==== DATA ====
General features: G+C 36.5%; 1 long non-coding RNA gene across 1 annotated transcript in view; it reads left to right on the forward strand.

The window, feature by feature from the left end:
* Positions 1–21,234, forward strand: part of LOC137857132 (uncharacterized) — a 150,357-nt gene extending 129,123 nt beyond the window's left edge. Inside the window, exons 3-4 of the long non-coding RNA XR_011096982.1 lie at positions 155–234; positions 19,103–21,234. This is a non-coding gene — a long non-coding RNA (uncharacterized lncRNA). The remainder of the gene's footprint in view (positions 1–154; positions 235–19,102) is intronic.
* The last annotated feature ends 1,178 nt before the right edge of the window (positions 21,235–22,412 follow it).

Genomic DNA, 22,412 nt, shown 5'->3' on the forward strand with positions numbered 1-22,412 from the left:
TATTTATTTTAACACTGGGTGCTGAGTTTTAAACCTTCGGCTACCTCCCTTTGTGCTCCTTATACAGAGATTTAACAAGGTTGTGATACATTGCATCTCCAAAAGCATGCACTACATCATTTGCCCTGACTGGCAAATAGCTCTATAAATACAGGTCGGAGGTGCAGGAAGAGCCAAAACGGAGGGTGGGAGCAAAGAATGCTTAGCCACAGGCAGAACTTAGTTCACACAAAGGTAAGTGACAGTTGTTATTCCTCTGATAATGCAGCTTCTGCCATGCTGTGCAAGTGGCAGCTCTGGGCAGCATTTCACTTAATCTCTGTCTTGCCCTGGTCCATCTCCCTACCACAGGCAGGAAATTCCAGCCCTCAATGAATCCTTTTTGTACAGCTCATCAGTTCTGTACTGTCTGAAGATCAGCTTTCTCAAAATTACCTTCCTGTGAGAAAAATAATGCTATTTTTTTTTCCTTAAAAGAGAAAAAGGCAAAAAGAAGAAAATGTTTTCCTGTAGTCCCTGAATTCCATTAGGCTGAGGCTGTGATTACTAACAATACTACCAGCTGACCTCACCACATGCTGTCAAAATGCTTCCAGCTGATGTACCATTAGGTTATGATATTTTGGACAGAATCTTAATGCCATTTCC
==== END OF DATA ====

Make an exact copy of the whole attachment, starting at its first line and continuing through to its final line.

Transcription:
General features: G+C 36.5%; 1 long non-coding RNA gene across 1 annotated transcript in view; it reads left to right on the forward strand.

The window, feature by feature from the left end:
* Positions 1–21,234, forward strand: part of LOC137857132 (uncharacterized) — a 150,357-nt gene extending 129,123 nt beyond the window's left edge. Inside the window, exons 3-4 of the long non-coding RNA XR_011096982.1 lie at positions 155–234; positions 19,103–21,234. This is a non-coding gene — a long non-coding RNA (uncharacterized lncRNA). The remainder of the gene's footprint in view (positions 1–154; positions 235–19,102) is intronic.
* The last annotated feature ends 1,178 nt before the right edge of the window (positions 21,235–22,412 follow it).

Genomic DNA, 22,412 nt, shown 5'->3' on the forward strand with positions numbered 1-22,412 from the left:
TATTTATTTTAACACTGGGTGCTGAGTTTTAAACCTTCGGCTACCTCCCTTTGTGCTCCTTATACAGAGATTTAACAAGGTTGTGATACATTGCATCTCCAAAAGCATGCACTACATCATTTGCCCTGACTGGCAAATAGCTCTATAAATACAGGTCGGAGGTGCAGGAAGAGCCAAAACGGAGGGTGGGAGCAAAGAATGCTTAGCCACAGGCAGAACTTAGTTCACACAAAGGTAAGTGACAGTTGTTATTCCTCTGATAATGCAGCTTCTGCCATGCTGTGCAAGTGGCAGCTCTGGGCAGCATTTCACTTAATCTCTGTCTTGCCCTGGTCCATCTCCCTACCACAGGCAGGAAATTCCAGCCCTCAATGAATCCTTTTTGTACAGCTCATCAGTTCTGTACTGTCTGAAGATCAGCTTTCTCAAAATTACCTTCCTGTGAGAAAAATAATGCTATTTTTTTTTCCTTAAAAGAGAAAAAGGCAAAAAGAAGAAAATGTTTTCCTGTAGTCCCTGAATTCCATTAGGCTGAGGCTGTGATTACTAACAATACTACCAGCTGACCTCACCACATGCTGTCAAAATGCTTCCAGCTGATGTACCATTAGGTTATGATATTTTGGACAGAATCTTAATGCCATTTCC